There is an urgent need to regulate AI, but is it possible?

There is an urgent need to regulate AI, but is it possible?

News media and tech companies may be constantly reiterating that artificial intelligence is the future, but it is important to remember that it also poses serious dangers. These are not Terminator scenarios where the machines take over the world, but rather the good old scenario where the human could do anything with the machine. Weapons management will be one of the most problematic issues.

AI can theoretically change the world as we know it. One of the most positive consequences would be for AI to cure cancer, for example, but as always you have to accept the other side of the coin: it changes the way we wage war and its use sometimes raises social, ethical and even political issues.

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Can artificial intelligence help or save humanity? / © Jirsak/Shutterstock

Borrowing a JFK quote, we could say that the current situation can be summed up as "don't ask yourself what AI can do for you but what you can do for AI", because, as François Hollande would say, "change is now". Limits must be set now if we don't want the situation to go out of control. This technology "could be dangerous for capitalism and for democracy itself", says Forbes. That is the least we can say, because AI is supported by the largest economic actors, strongly interested in its particularly lucrative aspect. It has already successfully interfered in many public services, including medicine and national security.

The most convincing example of the need for regulation is undoubtedly that of armaments. A former US Secretary of State, Henry Kissinger, concretely explained that "it may be a lot harder to control the development of AI weapons than nuclear ones". This sentence says a lot about the approach toward this technology. We must not forget that we must not let ourselves be lulled by new tech and its big actors who want us to believe that everyone is nice. The use of AI is not only pacifist and the need for regulation is urgent.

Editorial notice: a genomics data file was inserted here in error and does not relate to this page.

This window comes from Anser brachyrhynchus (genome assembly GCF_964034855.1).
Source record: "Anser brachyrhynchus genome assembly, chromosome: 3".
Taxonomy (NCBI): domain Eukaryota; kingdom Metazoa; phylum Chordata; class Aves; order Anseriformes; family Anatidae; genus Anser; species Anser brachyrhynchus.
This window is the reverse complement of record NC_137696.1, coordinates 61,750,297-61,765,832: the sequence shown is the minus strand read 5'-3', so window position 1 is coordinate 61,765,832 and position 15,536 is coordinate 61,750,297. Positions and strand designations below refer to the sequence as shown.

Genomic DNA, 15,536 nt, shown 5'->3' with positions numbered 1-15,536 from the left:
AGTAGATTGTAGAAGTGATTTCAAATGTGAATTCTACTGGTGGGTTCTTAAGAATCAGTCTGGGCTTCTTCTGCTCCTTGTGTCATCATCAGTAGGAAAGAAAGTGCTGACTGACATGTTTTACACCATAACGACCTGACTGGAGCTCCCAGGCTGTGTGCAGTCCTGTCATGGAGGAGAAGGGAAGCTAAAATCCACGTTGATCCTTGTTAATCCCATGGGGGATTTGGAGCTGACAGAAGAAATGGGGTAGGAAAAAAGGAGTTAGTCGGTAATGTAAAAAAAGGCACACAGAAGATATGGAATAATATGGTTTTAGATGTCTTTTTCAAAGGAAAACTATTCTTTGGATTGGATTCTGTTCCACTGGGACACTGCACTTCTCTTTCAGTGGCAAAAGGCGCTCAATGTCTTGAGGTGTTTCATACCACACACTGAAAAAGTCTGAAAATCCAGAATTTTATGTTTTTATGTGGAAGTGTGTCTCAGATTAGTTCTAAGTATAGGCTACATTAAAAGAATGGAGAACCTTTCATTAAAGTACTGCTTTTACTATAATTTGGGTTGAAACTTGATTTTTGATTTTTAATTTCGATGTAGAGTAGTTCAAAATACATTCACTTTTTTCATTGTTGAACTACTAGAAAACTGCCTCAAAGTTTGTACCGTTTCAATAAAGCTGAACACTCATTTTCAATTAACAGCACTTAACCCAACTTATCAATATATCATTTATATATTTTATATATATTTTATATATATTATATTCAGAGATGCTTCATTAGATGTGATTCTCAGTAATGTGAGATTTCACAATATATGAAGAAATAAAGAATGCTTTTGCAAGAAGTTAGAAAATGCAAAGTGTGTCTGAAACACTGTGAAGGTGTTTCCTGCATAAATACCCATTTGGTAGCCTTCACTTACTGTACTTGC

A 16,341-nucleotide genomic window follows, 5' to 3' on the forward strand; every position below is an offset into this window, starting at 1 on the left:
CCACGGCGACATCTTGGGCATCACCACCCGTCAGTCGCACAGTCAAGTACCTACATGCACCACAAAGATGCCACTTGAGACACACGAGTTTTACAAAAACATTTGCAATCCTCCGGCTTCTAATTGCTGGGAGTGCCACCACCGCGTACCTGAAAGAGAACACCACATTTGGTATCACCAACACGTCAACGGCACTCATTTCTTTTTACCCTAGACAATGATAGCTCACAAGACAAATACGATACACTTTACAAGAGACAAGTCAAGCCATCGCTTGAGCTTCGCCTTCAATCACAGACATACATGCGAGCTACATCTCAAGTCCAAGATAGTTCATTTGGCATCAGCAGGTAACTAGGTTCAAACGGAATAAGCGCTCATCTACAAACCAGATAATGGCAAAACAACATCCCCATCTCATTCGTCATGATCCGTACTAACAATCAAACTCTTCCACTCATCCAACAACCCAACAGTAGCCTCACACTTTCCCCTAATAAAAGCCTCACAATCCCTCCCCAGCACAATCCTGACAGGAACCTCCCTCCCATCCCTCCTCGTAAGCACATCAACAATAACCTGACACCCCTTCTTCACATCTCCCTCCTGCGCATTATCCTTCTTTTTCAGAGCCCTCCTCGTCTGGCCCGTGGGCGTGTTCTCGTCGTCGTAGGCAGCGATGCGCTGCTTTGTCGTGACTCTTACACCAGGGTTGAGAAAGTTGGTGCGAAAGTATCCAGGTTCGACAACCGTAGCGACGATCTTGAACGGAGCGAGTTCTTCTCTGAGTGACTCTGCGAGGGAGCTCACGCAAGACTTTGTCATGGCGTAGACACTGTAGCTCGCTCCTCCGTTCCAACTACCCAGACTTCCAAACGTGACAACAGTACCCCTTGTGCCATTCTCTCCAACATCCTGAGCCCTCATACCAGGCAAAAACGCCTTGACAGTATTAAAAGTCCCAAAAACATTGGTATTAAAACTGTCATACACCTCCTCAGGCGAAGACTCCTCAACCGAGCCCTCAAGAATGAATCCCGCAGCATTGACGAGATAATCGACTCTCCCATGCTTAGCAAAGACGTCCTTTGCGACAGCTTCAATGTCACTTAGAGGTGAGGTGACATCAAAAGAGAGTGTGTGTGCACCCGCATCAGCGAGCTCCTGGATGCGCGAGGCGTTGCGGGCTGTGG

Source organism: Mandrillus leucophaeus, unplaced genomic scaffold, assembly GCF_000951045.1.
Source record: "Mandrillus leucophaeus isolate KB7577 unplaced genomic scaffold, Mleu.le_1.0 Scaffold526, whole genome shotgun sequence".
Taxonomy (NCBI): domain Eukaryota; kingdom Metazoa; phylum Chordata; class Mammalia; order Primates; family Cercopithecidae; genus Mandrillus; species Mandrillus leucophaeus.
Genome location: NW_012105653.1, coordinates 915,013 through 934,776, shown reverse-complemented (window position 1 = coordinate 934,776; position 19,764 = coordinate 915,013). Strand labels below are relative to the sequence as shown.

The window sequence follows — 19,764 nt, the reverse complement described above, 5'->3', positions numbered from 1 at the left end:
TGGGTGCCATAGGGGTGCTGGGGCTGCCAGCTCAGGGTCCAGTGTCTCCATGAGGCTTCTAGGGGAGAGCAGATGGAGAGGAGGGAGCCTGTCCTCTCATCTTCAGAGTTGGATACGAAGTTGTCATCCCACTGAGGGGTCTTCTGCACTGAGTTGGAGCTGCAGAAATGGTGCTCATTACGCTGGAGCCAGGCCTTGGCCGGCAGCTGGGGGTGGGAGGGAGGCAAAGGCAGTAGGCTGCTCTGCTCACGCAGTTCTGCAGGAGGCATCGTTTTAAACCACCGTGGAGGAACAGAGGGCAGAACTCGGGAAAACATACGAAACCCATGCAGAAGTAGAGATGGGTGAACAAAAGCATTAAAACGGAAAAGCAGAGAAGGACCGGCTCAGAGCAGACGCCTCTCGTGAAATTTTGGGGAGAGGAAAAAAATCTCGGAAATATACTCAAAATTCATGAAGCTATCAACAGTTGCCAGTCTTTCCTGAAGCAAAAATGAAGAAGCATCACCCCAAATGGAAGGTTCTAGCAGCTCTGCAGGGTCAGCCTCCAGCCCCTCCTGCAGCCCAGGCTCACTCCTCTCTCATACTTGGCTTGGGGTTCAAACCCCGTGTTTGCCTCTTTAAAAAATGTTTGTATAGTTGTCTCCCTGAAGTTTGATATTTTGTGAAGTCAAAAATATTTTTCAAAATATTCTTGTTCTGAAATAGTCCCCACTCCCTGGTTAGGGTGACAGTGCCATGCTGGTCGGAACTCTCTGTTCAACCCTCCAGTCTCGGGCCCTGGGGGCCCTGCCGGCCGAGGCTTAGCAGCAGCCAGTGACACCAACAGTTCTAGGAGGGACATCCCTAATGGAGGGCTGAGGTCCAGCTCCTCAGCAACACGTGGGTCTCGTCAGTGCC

Forbes says that "Artificial Intelligence regulation may be impossible to achieve without better AI, ironically." In other words, machines should control humans. A very sad (or strange, depending on the point of view) conclusion.

What is your opinion on the matter? Let us know in the comments.

Source: Forbes

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  • storm Mar 5, 2019 Link to comment

    No, that genie is out of that bottle. It will require consumers to abandon surveillance capitalism first and pursue open source hard and soft solutions on their own. Once there is public review of what we're using and we can see the abuses, then we'll make different choices in our spending and use.

    Case in point, Facebook. Google to a lesser degree.

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  • Albin Foro Mar 4, 2019 Link to comment

    I'd like to see a third-party standard measure of the IQ of AI, a Stanford Binet test of sorts. The ballyhooed Amazon AI, which has thousands of dollars over 20 years of household purchases from tech to groceries, coughs up nothing but nonsense: if I order two packages of four boxer shorts, it immediately and brilliantly "recommends for me" buying even more packages of same at a higher price. Imagine a high school drop out sales clerk in a department store doing that? My nightmare is not what AI can do, but that a lot of grinning idiots in high places will use government agencies to obtain and then use government police powers to enforce AI "recommendations" by laughing algorithms.